Below is a short write-up on the architectural style of our house

Tuesday, 17 May 2011

Some information about the architectural style of our house

Melvin Residence
We live in a house that was built in 1890 and we are constantly busy with the restoration of this beautiful house.

To the best of our knowledge the house was designed by Wilhelm Johannes
 De Zwaan**, one of the architects from Holland that was brought in by Pres. Paul Kruger

The house is in the Victorian (Queen Anne) architectural style. Queen Anne style (1887-1910) has the following characteristics:

  • Basically, a free form composition with Classical details
  • No rules of proportion (house expands in every direction).
  • Bay windows may jut out from load-bearing walls, sometimes out of a corner at an angle of 45 degrees
  • An ornate porch along one or both sides with rows of  stick-and-ball spindles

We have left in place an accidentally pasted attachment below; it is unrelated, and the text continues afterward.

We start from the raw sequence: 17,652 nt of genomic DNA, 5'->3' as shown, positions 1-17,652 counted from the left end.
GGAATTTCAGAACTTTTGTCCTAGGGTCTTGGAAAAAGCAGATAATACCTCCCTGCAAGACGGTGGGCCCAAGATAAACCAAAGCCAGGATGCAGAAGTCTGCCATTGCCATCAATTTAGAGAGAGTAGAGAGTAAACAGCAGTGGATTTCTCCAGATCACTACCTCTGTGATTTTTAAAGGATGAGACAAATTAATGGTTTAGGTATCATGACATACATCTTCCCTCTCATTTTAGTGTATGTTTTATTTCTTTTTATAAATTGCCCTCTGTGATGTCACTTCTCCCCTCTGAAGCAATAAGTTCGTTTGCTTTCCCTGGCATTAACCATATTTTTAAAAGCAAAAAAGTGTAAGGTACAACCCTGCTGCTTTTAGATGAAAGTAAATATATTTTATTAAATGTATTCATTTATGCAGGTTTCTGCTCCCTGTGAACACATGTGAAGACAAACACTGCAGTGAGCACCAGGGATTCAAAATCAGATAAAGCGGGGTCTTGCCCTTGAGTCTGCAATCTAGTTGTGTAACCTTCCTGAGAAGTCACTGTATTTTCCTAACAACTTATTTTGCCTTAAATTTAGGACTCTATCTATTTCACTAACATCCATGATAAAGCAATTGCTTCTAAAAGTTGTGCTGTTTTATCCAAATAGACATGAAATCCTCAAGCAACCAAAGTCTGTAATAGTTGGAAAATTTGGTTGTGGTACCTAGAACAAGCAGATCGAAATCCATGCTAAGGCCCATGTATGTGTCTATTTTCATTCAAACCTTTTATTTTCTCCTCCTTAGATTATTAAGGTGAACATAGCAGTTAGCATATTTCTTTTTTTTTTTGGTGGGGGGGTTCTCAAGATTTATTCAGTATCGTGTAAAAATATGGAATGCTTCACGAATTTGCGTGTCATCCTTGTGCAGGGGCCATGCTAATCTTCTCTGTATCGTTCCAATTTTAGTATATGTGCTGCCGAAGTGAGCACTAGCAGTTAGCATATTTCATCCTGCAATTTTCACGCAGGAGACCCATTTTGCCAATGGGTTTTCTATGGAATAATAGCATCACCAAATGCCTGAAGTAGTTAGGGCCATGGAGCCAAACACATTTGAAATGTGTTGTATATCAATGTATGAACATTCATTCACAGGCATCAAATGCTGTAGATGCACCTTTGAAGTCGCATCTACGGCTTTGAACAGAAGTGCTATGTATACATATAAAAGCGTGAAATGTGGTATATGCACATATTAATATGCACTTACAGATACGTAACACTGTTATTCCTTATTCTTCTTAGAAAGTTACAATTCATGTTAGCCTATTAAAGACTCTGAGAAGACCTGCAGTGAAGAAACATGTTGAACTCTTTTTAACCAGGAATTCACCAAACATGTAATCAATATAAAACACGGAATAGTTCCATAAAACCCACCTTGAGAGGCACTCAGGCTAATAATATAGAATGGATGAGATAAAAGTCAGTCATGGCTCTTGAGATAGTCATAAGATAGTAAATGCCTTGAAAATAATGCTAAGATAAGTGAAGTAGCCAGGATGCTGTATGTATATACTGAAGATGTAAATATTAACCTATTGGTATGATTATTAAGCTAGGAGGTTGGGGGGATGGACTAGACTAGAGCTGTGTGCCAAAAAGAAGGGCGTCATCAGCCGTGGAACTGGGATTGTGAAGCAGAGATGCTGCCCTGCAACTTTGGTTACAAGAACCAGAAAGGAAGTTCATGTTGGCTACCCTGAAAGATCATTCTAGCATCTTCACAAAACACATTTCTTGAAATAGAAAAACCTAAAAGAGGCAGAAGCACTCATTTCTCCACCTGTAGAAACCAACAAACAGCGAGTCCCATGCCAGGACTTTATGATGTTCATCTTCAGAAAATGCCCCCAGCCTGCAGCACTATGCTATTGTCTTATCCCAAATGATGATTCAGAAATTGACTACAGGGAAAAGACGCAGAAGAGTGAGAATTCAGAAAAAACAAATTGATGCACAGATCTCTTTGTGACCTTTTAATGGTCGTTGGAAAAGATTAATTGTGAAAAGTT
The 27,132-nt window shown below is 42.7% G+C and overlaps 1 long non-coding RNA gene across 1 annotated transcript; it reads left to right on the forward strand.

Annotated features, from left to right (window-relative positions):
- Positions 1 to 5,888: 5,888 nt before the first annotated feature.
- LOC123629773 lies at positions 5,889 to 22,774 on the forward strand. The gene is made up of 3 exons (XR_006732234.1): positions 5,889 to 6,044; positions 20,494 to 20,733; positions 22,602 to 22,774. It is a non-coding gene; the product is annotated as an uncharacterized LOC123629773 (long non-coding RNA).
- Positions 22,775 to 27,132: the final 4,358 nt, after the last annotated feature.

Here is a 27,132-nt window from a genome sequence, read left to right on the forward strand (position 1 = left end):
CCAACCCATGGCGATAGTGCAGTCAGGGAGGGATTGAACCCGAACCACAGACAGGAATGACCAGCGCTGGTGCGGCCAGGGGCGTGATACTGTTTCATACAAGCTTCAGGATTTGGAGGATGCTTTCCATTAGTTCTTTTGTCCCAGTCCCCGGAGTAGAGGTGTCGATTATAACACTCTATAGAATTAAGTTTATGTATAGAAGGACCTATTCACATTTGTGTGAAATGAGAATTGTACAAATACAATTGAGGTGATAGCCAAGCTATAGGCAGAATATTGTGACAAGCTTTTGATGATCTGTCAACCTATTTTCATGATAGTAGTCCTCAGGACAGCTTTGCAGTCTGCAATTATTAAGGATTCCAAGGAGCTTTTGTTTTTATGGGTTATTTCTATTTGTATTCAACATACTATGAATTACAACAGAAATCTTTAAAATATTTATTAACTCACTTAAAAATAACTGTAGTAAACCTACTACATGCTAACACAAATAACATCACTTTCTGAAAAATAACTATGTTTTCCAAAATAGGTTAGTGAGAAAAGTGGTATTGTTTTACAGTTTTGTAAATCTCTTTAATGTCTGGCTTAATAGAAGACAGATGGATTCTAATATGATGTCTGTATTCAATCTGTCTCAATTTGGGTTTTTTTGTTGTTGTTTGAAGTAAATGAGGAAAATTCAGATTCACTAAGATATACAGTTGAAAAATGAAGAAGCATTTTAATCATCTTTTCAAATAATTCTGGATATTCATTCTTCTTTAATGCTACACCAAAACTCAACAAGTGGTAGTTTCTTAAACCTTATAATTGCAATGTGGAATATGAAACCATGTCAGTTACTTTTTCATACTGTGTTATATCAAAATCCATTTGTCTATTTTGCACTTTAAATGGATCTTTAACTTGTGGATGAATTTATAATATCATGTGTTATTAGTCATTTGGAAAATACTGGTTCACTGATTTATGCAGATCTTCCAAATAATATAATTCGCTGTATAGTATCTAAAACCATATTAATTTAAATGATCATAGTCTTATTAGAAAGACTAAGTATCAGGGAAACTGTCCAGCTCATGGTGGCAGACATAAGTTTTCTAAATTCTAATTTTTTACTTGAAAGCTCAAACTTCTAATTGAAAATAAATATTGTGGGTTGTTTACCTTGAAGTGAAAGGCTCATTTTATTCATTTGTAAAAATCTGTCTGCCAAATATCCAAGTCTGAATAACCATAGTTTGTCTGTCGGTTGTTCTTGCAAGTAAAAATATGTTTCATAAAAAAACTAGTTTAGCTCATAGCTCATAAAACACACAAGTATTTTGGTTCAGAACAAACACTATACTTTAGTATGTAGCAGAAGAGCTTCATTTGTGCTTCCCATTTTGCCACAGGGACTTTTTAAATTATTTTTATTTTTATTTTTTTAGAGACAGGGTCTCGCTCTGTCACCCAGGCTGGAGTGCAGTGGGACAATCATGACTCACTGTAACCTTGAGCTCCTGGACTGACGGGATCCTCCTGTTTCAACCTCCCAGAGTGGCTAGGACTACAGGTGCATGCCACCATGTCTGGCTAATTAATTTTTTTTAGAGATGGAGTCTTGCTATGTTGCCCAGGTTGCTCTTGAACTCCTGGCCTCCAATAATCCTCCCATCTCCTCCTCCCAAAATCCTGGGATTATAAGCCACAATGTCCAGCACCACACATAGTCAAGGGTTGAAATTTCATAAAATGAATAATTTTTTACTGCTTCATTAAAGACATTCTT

• Complicated roof planes, e.g. gables pointing in several directions
  • Usually has a tower, a cylindrical or polygonal structure topped with a "candle snuffer"
  • Vibrant colors were used to highlight decorative features
  • Eclectic appropriation of ornamental elements from earlier periods, e.g. garlands, columns and carved wood
  • May have triangular wooden gable end perforated with jigsaw ornaments

The sketch above was done by Hannes Meiring*

Mr Meiring describes the building as follows:
“A short distance from the Union Buildings, in Pine Street is a house at present known as Melvin Residence – very different indeed from the Union Buildings. The house reminds one of the ostrich palaces of Oudtshoorn and is a rather amusing conglomeration of styles that were popular at the beginning of the century: decorative wooden railings around the stoep, a near classical gable and ornamental plaster work above the bay window, tall chimneys and a stairway that widens towards the bottom and is decorated with pot plants. Today genuine Victorian houses such as Melvin Residence are once again appreciated.”

*Meiring, Hannes. Pretoria 125: Human & Rousseau Publishers (Pty) Ltd, 1980. ISBN 0 7981 1087 2

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